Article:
Japanese Prime Minister Shinzo Abe departed Sunday to visit European leaders on issues of global economic growth and sustainability ahead of a Group of Seven summit he will host in Mie Prefecture, central Japan, later this month, Xinhua reports.
The Japanese leader will begin his weeklong trip in Italy, and will also visit France, Belgium, Germany, and Britain.
Abe’s trip will conclude in Russia where he is slated to hold talks with Russian President Vladimir Putin on a long-held territorial dispute between Tokyo and Moscow, among other topics.
The Japanese prime minister said prior to his departure that he wants to hold candid discussions with the leaders of the G7 countries and lay the groundwork for substantial talks to be held in Japan later this month on global economic imperatives and sustainability, against an uncertain backdrop of slowing emerging economies, currency fluctuations and volatile stock markets.
“I hope to hold frank and candid discussions with the countries’ leaders. The biggest theme is how to deal with the world economy at present,” the Japanese prime minister was quoted as saying to local press at Tokyo’s Haneda airport, just prior to his departure.
Abe will also discuss with relevant leaders during his trip his plans to address issues of terrorism as well as the ongoing migrant crisis in Europe at the G7 summit. Abe has also indicated that the Democratic People’s Republic of Korea’s (DPRK) nuclear and missile ambitions will also be tabled for discussions with the leaders during his trip and at the summit in Japan.
Before his return to Japan Abe will visit the southern Russian city of Sochi to hold an unofficial summit with Putin, with the two leaders expected to discuss the situation in Syria, Ukraine as well as issues pertaining to a territorial spat between Japan and Russia.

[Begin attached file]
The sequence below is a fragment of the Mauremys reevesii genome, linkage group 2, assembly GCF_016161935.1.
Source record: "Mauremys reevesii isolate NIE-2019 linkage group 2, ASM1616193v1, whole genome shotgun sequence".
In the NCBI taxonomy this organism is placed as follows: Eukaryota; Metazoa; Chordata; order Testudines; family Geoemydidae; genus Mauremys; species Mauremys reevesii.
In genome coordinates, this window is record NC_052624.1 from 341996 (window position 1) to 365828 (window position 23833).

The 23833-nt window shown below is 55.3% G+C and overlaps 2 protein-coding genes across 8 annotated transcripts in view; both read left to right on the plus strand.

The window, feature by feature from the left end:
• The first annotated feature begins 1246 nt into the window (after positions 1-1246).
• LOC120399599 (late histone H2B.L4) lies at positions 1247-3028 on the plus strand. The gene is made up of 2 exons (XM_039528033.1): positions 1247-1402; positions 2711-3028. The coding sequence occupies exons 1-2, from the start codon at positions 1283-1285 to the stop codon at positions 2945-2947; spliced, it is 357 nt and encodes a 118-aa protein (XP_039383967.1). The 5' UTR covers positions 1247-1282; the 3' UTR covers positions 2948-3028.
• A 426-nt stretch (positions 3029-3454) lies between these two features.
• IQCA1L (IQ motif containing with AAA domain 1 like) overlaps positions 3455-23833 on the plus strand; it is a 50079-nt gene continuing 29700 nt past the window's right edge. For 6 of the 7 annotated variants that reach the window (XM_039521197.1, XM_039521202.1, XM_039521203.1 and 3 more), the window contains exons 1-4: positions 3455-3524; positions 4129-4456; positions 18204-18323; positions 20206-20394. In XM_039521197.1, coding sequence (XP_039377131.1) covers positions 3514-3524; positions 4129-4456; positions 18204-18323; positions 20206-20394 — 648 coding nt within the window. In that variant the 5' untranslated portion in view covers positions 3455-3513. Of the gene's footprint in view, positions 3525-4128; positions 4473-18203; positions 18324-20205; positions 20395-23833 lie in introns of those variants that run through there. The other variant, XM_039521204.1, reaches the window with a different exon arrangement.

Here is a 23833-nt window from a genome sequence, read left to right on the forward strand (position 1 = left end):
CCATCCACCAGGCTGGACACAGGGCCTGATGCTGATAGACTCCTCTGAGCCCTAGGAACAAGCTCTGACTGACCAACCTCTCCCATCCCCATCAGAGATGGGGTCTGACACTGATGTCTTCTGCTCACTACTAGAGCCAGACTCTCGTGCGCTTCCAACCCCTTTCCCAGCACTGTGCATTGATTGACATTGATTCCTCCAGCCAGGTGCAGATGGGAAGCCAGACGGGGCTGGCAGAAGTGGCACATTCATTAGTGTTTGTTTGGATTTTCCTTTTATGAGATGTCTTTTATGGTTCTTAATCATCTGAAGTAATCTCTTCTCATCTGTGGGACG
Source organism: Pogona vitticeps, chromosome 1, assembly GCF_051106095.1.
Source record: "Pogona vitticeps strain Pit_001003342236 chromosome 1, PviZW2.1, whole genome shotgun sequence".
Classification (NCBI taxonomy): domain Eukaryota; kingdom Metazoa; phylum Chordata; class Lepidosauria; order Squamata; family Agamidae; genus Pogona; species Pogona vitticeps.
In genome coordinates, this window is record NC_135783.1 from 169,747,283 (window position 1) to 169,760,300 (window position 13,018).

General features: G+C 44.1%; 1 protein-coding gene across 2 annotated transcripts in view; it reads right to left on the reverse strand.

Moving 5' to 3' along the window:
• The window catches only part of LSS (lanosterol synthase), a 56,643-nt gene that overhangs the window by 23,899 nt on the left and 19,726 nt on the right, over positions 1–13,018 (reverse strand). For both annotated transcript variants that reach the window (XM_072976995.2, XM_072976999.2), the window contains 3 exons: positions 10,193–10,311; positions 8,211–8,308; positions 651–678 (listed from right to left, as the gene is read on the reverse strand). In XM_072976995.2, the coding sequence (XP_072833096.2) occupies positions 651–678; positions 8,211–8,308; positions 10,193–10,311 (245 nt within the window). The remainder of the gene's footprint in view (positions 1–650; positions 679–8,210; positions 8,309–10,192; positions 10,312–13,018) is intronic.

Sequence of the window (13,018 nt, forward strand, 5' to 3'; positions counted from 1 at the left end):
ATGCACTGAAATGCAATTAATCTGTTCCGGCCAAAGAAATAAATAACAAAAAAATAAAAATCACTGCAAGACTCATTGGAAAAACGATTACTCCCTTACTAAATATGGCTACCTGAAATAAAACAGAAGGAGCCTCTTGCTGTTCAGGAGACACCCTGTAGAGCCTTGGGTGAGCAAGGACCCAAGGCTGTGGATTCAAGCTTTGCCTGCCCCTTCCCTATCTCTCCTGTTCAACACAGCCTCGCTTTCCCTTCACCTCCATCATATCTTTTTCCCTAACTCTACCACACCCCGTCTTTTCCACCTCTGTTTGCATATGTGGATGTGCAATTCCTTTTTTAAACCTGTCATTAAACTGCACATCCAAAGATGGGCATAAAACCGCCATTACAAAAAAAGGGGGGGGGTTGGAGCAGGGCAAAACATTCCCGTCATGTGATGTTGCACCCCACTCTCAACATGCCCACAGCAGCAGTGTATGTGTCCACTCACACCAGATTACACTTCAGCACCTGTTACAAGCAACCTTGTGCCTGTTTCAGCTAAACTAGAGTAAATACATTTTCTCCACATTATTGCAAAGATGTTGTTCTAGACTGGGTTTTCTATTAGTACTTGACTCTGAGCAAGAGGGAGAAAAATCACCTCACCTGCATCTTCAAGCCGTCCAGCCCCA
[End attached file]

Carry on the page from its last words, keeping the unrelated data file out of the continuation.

Abe hopes the stalled talks over the disputed Russian-held islands, known as the Northern Territories here and referred to as the Southern Kurils in Russia, will help the two countries advance dialogue towards signing a peace treaty that remains outstanding since the end of WWII.
Both sides, however, maintain that the islands in question are an inherent part of their respective country’s territory, and while Moscow has indicated that signing a peace treaty may not necessarily be predicated on resolving the territorial dispute, Tokyo has maintained the dispute is the central tenet of a potential peace treaty.
Following Abe’s visit to Sochi, Tokyo is hoping that Putin will make an official visit to Japan, initially scheduled for 2014, but long delayed owing to fresh tensions between Tokyo and Moscow arising over the Ukraine issue.
Once back in Japan the Japanese leader will, along with his ministers, be gearing up for the the Ise-Shima Summit, which will take place on May 26 and 27 in central Japan and will see the leaders of Britain, Canada, France, Germany, Italy, Japan and the United States convene for the two-day G7 summit.